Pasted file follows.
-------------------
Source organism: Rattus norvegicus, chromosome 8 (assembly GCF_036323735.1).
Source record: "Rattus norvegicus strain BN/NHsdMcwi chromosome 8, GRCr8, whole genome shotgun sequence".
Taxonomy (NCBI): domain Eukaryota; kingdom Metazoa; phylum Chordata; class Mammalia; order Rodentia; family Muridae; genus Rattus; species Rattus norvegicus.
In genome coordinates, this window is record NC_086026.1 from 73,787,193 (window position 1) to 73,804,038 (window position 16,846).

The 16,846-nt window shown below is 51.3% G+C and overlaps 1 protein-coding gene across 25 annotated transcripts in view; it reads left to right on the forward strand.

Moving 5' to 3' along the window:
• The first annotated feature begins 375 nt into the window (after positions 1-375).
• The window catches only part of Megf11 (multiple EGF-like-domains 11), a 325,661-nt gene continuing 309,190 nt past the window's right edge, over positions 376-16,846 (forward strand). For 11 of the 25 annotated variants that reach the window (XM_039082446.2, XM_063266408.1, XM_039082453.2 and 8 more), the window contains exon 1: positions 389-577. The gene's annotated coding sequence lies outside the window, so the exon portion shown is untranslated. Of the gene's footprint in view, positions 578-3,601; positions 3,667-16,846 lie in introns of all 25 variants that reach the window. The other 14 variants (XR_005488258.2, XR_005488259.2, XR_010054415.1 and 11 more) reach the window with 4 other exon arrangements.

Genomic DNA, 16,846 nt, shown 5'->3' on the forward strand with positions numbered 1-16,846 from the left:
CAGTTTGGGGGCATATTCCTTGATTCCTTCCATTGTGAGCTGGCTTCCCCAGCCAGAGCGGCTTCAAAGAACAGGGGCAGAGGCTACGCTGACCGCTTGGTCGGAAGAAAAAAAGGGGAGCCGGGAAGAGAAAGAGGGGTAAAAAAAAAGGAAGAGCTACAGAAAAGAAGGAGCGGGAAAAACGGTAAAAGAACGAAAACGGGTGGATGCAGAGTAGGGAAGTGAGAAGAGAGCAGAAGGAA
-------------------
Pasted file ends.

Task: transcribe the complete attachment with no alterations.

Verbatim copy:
Source organism: Rattus norvegicus, chromosome 8 (assembly GCF_036323735.1).
Source record: "Rattus norvegicus strain BN/NHsdMcwi chromosome 8, GRCr8, whole genome shotgun sequence".
Taxonomy (NCBI): domain Eukaryota; kingdom Metazoa; phylum Chordata; class Mammalia; order Rodentia; family Muridae; genus Rattus; species Rattus norvegicus.
In genome coordinates, this window is record NC_086026.1 from 73,787,193 (window position 1) to 73,804,038 (window position 16,846).

The 16,846-nt window shown below is 51.3% G+C and overlaps 1 protein-coding gene across 25 annotated transcripts in view; it reads left to right on the forward strand.

Moving 5' to 3' along the window:
• The first annotated feature begins 375 nt into the window (after positions 1-375).
• The window catches only part of Megf11 (multiple EGF-like-domains 11), a 325,661-nt gene continuing 309,190 nt past the window's right edge, over positions 376-16,846 (forward strand). For 11 of the 25 annotated variants that reach the window (XM_039082446.2, XM_063266408.1, XM_039082453.2 and 8 more), the window contains exon 1: positions 389-577. The gene's annotated coding sequence lies outside the window, so the exon portion shown is untranslated. Of the gene's footprint in view, positions 578-3,601; positions 3,667-16,846 lie in introns of all 25 variants that reach the window. The other 14 variants (XR_005488258.2, XR_005488259.2, XR_010054415.1 and 11 more) reach the window with 4 other exon arrangements.

Genomic DNA, 16,846 nt, shown 5'->3' on the forward strand with positions numbered 1-16,846 from the left:
CAGTTTGGGGGCATATTCCTTGATTCCTTCCATTGTGAGCTGGCTTCCCCAGCCAGAGCGGCTTCAAAGAACAGGGGCAGAGGCTACGCTGACCGCTTGGTCGGAAGAAAAAAAGGGGAGCCGGGAAGAGAAAGAGGGGTAAAAAAAAAGGAAGAGCTACAGAAAAGAAGGAGCGGGAAAAACGGTAAAAGAACGAAAACGGGTGGATGCAGAGTAGGGAAGTGAGAAGAGAGCAGAAGGAA